9.WHO. International classification of diseases-10 research diagnostic criteria classification of mental and behavioural disorder, tenth revision, World Health Organization, Geneva; 1992.  Back to cited text no. 9
    
10.Kay SR, Fiszbein A, Opler LA. The positive and negative syndrome scale (PANSS) for schizophrenia. Schizophr Bull 1987;13:261-76.  Back to cited text no. 10
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11.Weiden P, Rapkin B, Mott T, Zygmunt A, Goldman D, Horvitz-Lennon M, et al. Rating of medication influences (ROMI) scale in schizophrenia. Schizophr Bull 1994;20:297-310.  Back to cited text no. 11
    
12.Hogan TP, Awad AG, Eastwood R. A self-report scale predictive of drug compliance in schizophrenics: Reliability and discriminative validity. Psychol Med 1983;13:177-83.  Back to cited text no. 12
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13.Sparr LF, Moffitt MC, Ward MF. Missed psychiatric appointments: Who returns and who stays away. Am J Psychiatry 1993;150:801-5.  Back to cited text no. 13
    
14.Klinkenberg WD, Calsyn RJ. Predictors of receipt of aftercare and recidivism among persons with severe mental illness: A review. Psychiatr Serv 1996;47:487-96.  Back to cited text no. 14
    
15.Carpenter PJ, Morrow GR, Del Gaudio AC, Ritzler BA. Who keeps the first outpatient appointment? Am J Psychiatry 1981;138:102-5.  Back to cited text no. 15
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16.Diaz E, Neuse E, Sullivan MC, Pearsall HR, Woods SW. Adherence to conventional and atypical antipsychotics after hospital discharge. J Clin Psychiatry 2004;65:354-60.  Back to cited text no. 16
    
17.Atwood N, Beck JC. Service and patient predictors of continuation in clinic-based treatment. Hosp Community Psychiatry 1985;36:865-9.  Back to cited text no. 17
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18.Balikci A, Erdem M, Zincir S, Bolu A, Bozkurt A, Sarper E. Adherence with outpatient appointments and medication: A two-year prospective study of Patients with schizophrenia. Bull Clin Psychopharmacol 2013;23:57-64.  Back to cited text no. 18
    
19.Staring AB, Van der Gaag M, Koopmans GT, Selten JP, Van Beveren JM, Hengeveld MW, et al. Treatment adherence therapy in people with psychotic disorders: Randomised controlled trial. Br J Psychiatry 2010;197:448-55.  Back to cited text no. 19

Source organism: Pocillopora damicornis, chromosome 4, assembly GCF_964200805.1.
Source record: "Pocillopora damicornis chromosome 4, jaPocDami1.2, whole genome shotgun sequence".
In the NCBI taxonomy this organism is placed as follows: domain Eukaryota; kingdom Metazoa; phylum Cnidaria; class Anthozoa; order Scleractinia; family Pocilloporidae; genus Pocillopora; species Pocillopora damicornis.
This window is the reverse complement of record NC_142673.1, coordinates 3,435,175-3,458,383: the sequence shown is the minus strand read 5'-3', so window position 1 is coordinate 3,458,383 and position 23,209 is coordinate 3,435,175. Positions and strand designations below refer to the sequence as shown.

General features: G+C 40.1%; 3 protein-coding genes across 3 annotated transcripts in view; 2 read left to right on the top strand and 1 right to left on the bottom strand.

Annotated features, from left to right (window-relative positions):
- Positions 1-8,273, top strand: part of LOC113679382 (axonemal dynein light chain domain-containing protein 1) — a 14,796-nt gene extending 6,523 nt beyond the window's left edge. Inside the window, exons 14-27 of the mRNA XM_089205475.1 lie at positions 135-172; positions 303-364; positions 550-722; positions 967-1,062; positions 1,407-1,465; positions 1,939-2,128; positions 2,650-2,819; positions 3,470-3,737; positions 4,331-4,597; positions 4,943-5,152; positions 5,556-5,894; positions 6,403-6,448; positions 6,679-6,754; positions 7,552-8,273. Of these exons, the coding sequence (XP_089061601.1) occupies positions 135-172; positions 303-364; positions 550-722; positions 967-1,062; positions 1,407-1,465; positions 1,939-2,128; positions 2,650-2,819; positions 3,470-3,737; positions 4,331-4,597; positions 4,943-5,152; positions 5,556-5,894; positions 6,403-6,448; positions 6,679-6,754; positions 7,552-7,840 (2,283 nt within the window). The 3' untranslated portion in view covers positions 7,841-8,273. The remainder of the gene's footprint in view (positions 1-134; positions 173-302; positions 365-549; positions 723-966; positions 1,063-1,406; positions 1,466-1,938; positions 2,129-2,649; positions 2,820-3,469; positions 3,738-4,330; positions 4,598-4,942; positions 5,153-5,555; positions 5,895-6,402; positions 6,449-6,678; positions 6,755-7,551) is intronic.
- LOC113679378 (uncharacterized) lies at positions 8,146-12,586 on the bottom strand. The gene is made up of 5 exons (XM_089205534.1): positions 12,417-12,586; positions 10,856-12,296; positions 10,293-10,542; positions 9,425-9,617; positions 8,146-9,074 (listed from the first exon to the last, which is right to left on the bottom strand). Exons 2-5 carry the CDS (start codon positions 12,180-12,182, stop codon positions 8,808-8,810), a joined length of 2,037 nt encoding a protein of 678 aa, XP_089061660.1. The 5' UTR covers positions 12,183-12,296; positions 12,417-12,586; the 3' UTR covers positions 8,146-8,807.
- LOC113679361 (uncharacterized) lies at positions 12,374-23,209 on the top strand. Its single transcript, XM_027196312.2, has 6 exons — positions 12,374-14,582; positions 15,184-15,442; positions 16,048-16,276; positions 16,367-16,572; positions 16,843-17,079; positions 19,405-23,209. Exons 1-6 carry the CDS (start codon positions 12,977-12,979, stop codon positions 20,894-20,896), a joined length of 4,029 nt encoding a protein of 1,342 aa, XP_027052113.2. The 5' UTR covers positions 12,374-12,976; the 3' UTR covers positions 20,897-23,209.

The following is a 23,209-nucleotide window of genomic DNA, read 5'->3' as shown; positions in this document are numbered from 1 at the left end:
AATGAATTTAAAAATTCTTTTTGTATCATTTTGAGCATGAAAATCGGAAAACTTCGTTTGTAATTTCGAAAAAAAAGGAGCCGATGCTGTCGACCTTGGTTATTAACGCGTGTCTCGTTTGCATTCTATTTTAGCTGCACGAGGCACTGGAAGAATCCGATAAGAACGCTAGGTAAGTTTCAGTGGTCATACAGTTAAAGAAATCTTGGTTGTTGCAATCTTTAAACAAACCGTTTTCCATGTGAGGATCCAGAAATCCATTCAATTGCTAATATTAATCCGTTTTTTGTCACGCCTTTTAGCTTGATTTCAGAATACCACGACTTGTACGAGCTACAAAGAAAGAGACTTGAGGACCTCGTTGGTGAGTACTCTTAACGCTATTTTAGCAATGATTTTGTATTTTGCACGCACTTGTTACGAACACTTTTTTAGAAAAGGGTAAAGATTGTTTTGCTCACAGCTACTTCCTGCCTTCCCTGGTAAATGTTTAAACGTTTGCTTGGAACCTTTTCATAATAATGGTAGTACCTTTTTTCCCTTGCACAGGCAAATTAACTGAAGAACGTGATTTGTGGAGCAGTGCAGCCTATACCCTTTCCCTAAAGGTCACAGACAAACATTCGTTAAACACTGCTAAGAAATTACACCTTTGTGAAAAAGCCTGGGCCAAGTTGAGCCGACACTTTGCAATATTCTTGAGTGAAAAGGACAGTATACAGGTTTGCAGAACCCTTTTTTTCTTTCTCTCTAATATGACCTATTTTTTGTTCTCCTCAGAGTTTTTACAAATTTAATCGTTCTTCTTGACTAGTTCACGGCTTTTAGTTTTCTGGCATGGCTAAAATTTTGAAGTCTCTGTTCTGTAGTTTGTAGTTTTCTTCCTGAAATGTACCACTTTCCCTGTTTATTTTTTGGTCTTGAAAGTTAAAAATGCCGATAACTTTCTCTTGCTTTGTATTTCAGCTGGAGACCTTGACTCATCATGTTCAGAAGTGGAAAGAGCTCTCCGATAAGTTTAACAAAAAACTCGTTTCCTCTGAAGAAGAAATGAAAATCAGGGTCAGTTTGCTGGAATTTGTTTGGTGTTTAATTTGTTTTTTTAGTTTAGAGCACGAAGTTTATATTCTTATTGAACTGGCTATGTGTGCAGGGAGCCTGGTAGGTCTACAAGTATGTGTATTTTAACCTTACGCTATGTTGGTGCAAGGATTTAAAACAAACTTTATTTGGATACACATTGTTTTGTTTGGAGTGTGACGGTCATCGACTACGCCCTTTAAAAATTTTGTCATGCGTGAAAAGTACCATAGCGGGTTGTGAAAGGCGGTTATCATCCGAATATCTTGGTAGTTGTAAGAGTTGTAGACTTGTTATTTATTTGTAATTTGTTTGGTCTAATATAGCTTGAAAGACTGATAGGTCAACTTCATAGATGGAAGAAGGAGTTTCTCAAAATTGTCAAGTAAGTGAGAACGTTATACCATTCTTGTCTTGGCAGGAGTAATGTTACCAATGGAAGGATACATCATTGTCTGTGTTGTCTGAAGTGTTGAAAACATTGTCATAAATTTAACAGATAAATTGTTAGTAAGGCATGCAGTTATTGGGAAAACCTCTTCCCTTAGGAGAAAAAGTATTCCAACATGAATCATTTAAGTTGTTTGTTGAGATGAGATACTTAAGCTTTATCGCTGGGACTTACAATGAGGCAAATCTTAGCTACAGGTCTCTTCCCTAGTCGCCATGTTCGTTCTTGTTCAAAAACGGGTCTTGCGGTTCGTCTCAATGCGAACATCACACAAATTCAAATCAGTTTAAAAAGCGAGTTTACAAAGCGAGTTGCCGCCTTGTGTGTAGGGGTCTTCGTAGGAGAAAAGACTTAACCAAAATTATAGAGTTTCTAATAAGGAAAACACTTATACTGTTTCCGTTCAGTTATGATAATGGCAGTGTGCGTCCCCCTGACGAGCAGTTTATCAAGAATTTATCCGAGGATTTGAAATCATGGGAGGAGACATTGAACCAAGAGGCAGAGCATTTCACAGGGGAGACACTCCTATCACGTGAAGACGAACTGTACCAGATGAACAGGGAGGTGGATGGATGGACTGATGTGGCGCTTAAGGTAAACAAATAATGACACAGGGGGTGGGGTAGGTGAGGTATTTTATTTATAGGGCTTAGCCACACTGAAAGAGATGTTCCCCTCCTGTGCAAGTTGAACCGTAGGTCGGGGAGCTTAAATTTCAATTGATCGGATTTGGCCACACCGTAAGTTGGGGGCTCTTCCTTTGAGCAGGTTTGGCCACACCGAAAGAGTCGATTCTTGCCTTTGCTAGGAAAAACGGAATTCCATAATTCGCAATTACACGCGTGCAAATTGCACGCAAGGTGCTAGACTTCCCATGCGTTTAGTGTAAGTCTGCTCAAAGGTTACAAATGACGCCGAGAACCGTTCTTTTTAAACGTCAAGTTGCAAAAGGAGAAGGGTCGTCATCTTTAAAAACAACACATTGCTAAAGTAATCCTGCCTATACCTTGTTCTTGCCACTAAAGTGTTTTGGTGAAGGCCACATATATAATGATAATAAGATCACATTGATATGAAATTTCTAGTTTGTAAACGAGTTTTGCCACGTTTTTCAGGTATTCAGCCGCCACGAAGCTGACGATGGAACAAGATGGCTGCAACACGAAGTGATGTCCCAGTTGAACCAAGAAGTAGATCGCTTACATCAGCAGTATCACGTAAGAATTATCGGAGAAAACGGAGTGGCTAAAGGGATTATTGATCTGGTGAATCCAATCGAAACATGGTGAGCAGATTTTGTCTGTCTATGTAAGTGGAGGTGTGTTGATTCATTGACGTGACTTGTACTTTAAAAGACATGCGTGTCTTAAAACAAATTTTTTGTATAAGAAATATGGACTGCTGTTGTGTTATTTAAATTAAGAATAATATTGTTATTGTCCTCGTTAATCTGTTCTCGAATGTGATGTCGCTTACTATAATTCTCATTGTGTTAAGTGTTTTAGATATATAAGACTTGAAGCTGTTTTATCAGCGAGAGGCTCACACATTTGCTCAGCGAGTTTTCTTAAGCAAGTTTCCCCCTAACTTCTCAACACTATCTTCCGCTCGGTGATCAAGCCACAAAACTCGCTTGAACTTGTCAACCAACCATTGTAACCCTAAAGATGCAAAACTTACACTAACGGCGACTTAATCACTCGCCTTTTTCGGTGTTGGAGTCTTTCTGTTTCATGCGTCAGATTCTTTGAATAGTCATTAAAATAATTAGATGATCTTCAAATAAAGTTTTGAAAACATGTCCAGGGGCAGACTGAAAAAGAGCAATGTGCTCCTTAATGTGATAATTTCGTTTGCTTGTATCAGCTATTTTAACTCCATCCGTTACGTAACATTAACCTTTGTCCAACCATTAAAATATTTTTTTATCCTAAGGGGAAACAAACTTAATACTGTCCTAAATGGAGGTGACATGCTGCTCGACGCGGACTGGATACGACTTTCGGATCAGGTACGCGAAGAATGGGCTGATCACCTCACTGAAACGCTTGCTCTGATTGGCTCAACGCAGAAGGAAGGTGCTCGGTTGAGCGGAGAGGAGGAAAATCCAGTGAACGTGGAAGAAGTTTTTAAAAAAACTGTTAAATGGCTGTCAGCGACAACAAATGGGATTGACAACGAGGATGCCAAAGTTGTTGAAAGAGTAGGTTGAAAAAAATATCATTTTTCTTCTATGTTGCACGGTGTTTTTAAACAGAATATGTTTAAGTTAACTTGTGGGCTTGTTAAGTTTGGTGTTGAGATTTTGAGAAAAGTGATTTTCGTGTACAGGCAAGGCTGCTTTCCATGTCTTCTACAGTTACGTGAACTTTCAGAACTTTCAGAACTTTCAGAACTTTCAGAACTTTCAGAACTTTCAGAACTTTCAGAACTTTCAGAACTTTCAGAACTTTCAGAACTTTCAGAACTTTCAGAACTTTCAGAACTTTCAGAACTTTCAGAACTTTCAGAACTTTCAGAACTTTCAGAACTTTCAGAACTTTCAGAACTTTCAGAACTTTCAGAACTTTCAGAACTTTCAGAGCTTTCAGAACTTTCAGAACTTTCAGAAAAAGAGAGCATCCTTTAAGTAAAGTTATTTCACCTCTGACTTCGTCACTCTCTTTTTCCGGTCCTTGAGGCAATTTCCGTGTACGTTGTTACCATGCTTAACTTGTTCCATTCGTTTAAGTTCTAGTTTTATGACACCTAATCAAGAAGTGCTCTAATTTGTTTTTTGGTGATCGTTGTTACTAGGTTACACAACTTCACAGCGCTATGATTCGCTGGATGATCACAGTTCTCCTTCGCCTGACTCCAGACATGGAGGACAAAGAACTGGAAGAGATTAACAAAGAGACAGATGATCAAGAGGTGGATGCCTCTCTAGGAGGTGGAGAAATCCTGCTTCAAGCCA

20.McEvoy JP, Howe AC, Hogarty GE. Differences in the nature of relapse and subsequent inpatient course between medication-compliant and noncompliant schizophrenic patients. J Nerv Ment Dis 1984;172:412-6.  Back to cited text no. 20
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21.Fenton WS, Blyler CR, Heinssen RK. Determinants of medication compliance in schizophrenia: Empirical and clinical findings. Schizophr Bull 1997;23:637-51.  Back to cited text no. 21
    
22.Coodin S, Staley D, Cortens B, Desrochers R, McLandress S. Patient factors associated with missed appointments in persons with schizophrenia. Can J Psychiatry 2004;49:145-8.  Back to cited text no. 22
    
23.Adewuya AO, Ola BA, Mosaku SK, Fatoye FO, Eegunranti AB. Attitude towards antipsychotics among out-patients with schizophrenia in Nigeria. Acta Psychiatr Scand 2006;113:207-11.  Back to cited text no. 23
    
24.Freudenreich O, Cather C, Evins AE, Henderson DC, Goff DC. Attitudes of schizophrenia outpatients toward psychiatric medications: Relationship to clinical variables and insight. J Clin Psychiatry 2004;65:1372-6.  Back to cited text no. 24
    
25.Rosa MA, Marcolin MA, Elkis H. Evaluation of the factors interfering with drug treatment compliance among Brazilian patients with schizophrenia. Rev Bras Psiquiatr 2005;27:178-84.  Back to cited text no. 25
    
26.Loffler W, Killan R, Toumi M, Angermeyer MC. Schizophrenic patients subjective reasons for compliance and non compliance with neuroleptic treatment. Psychiatr Serv 2004;55:174-9.  Back to cited text no. 26
    



 
 
    Tables

  [Table 1], [Table 2], [Table 3], [Table 4], [Table 5], [Table 6]